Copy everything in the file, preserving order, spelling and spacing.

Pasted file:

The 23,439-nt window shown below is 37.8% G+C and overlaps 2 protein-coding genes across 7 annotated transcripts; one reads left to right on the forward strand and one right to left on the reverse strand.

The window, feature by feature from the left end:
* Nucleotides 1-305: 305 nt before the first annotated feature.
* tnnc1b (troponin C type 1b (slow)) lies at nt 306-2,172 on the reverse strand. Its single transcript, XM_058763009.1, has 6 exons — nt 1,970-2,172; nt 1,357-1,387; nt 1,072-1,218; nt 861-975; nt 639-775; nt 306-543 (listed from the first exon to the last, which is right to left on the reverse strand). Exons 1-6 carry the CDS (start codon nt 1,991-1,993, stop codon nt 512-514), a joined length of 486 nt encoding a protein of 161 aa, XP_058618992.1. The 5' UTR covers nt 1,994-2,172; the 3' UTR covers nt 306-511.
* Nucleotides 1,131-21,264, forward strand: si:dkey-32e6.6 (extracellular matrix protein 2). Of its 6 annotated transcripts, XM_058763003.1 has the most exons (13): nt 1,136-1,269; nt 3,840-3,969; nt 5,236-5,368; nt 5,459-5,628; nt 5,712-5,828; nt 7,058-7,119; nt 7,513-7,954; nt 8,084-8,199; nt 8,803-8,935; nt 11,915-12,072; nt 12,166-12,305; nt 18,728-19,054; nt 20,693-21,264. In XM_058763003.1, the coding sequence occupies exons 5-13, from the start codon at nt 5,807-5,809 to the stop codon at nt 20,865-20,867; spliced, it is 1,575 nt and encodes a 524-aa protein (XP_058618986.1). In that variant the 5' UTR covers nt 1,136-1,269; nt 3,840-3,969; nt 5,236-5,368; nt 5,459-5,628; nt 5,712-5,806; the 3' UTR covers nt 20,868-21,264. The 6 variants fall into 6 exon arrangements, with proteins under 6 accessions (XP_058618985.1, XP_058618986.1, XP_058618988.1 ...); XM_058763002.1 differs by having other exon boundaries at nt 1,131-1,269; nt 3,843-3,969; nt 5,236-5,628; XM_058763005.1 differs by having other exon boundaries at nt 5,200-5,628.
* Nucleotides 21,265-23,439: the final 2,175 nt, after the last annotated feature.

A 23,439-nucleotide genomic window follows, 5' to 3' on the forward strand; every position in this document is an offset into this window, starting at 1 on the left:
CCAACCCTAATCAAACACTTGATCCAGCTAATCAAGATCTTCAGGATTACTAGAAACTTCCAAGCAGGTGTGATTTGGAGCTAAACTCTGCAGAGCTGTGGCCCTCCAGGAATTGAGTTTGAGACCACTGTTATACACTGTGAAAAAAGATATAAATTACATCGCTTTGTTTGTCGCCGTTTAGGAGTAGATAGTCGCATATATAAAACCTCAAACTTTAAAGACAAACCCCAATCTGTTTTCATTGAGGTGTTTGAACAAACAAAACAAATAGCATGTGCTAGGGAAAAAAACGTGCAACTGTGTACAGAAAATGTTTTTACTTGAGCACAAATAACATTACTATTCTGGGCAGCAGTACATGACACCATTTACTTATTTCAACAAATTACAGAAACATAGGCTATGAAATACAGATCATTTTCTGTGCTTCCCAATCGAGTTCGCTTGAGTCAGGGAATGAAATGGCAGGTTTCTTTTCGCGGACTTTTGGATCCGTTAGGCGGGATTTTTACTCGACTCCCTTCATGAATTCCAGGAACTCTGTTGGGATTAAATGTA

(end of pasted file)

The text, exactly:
The 23,439-nt window shown below is 37.8% G+C and overlaps 2 protein-coding genes across 7 annotated transcripts; one reads left to right on the forward strand and one right to left on the reverse strand.

The window, feature by feature from the left end:
* Nucleotides 1-305: 305 nt before the first annotated feature.
* tnnc1b (troponin C type 1b (slow)) lies at nt 306-2,172 on the reverse strand. Its single transcript, XM_058763009.1, has 6 exons — nt 1,970-2,172; nt 1,357-1,387; nt 1,072-1,218; nt 861-975; nt 639-775; nt 306-543 (listed from the first exon to the last, which is right to left on the reverse strand). Exons 1-6 carry the CDS (start codon nt 1,991-1,993, stop codon nt 512-514), a joined length of 486 nt encoding a protein of 161 aa, XP_058618992.1. The 5' UTR covers nt 1,994-2,172; the 3' UTR covers nt 306-511.
* Nucleotides 1,131-21,264, forward strand: si:dkey-32e6.6 (extracellular matrix protein 2). Of its 6 annotated transcripts, XM_058763003.1 has the most exons (13): nt 1,136-1,269; nt 3,840-3,969; nt 5,236-5,368; nt 5,459-5,628; nt 5,712-5,828; nt 7,058-7,119; nt 7,513-7,954; nt 8,084-8,199; nt 8,803-8,935; nt 11,915-12,072; nt 12,166-12,305; nt 18,728-19,054; nt 20,693-21,264. In XM_058763003.1, the coding sequence occupies exons 5-13, from the start codon at nt 5,807-5,809 to the stop codon at nt 20,865-20,867; spliced, it is 1,575 nt and encodes a 524-aa protein (XP_058618986.1). In that variant the 5' UTR covers nt 1,136-1,269; nt 3,840-3,969; nt 5,236-5,368; nt 5,459-5,628; nt 5,712-5,806; the 3' UTR covers nt 20,868-21,264. The 6 variants fall into 6 exon arrangements, with proteins under 6 accessions (XP_058618985.1, XP_058618986.1, XP_058618988.1 ...); XM_058763002.1 differs by having other exon boundaries at nt 1,131-1,269; nt 3,843-3,969; nt 5,236-5,628; XM_058763005.1 differs by having other exon boundaries at nt 5,200-5,628.
* Nucleotides 21,265-23,439: the final 2,175 nt, after the last annotated feature.

A 23,439-nucleotide genomic window follows, 5' to 3' on the forward strand; every position in this document is an offset into this window, starting at 1 on the left:
CCAACCCTAATCAAACACTTGATCCAGCTAATCAAGATCTTCAGGATTACTAGAAACTTCCAAGCAGGTGTGATTTGGAGCTAAACTCTGCAGAGCTGTGGCCCTCCAGGAATTGAGTTTGAGACCACTGTTATACACTGTGAAAAAAGATATAAATTACATCGCTTTGTTTGTCGCCGTTTAGGAGTAGATAGTCGCATATATAAAACCTCAAACTTTAAAGACAAACCCCAATCTGTTTTCATTGAGGTGTTTGAACAAACAAAACAAATAGCATGTGCTAGGGAAAAAAACGTGCAACTGTGTACAGAAAATGTTTTTACTTGAGCACAAATAACATTACTATTCTGGGCAGCAGTACATGACACCATTTACTTATTTCAACAAATTACAGAAACATAGGCTATGAAATACAGATCATTTTCTGTGCTTCCCAATCGAGTTCGCTTGAGTCAGGGAATGAAATGGCAGGTTTCTTTTCGCGGACTTTTGGATCCGTTAGGCGGGATTTTTACTCGACTCCCTTCATGAATTCCAGGAACTCTGTTGGGATTAAATGTA